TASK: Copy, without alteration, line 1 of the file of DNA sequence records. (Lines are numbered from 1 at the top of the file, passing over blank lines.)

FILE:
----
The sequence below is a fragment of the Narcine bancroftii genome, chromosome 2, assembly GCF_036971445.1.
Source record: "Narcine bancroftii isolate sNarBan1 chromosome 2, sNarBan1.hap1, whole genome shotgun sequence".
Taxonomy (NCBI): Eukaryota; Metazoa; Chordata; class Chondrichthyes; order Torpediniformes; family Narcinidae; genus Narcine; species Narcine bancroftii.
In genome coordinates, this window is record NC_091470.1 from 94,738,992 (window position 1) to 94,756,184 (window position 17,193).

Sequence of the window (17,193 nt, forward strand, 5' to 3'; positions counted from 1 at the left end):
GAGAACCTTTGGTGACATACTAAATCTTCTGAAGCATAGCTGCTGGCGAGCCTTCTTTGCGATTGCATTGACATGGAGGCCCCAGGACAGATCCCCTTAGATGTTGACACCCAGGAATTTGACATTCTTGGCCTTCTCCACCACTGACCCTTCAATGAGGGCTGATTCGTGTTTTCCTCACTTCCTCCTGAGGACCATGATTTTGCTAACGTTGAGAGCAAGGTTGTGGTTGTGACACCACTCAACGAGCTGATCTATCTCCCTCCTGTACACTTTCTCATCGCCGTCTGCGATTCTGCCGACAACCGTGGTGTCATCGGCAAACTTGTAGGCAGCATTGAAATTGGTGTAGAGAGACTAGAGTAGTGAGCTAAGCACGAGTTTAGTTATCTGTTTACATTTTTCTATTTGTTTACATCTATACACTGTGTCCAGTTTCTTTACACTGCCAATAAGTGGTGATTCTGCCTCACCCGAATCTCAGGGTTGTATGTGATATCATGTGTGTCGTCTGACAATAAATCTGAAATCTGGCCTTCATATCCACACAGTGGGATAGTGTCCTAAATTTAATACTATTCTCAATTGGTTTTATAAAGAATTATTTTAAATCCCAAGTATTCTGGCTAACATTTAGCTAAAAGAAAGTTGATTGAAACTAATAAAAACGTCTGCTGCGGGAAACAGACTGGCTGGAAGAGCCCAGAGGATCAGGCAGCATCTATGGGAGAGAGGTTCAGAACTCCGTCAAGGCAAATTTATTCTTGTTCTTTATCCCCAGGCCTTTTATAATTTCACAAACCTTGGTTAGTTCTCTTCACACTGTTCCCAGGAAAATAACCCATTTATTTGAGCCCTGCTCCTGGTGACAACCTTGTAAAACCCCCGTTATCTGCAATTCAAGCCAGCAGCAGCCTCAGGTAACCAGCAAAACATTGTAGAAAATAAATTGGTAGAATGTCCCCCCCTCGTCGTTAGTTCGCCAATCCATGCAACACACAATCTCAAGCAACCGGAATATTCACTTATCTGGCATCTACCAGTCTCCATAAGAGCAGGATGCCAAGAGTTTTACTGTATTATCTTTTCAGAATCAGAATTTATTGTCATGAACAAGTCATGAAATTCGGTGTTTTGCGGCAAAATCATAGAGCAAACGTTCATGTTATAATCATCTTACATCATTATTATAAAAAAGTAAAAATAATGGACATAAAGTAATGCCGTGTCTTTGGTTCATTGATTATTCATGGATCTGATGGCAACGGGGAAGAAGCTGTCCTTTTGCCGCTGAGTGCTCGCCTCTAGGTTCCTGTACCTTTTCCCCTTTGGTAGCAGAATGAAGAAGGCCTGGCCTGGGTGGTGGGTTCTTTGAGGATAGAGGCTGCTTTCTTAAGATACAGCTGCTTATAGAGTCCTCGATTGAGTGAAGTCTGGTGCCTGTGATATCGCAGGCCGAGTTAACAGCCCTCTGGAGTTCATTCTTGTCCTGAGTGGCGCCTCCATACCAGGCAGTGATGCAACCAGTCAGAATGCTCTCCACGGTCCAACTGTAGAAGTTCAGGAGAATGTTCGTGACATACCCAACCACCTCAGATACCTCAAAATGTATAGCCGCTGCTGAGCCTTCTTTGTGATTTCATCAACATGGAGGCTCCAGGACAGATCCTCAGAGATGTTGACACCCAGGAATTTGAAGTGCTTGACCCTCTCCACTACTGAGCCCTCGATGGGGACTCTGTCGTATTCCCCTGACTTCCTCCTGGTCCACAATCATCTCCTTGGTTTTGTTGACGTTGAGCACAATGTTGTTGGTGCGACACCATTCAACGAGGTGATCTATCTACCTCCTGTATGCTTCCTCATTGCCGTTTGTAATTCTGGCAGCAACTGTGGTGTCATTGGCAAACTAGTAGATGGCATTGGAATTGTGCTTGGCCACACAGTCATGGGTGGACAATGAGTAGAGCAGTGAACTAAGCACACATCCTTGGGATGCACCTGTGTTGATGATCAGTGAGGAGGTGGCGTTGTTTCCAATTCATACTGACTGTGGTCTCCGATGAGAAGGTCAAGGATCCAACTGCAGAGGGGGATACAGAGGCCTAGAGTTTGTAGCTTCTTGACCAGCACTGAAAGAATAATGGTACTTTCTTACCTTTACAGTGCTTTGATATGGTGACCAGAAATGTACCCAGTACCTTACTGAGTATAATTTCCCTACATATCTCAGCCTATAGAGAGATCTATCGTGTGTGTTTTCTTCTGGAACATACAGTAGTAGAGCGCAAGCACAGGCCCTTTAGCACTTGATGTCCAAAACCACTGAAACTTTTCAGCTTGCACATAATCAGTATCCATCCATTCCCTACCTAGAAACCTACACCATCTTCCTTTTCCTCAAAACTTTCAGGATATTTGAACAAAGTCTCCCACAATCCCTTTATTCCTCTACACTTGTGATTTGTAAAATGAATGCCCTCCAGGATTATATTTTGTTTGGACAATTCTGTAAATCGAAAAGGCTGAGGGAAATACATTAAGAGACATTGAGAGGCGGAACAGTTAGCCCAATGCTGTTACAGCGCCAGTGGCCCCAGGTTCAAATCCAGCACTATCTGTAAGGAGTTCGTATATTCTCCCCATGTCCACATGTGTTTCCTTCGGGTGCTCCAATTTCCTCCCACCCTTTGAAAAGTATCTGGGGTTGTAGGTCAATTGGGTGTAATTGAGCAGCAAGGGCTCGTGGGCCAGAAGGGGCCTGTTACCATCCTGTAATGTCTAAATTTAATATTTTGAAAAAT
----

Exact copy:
The sequence below is a fragment of the Narcine bancroftii genome, chromosome 2, assembly GCF_036971445.1.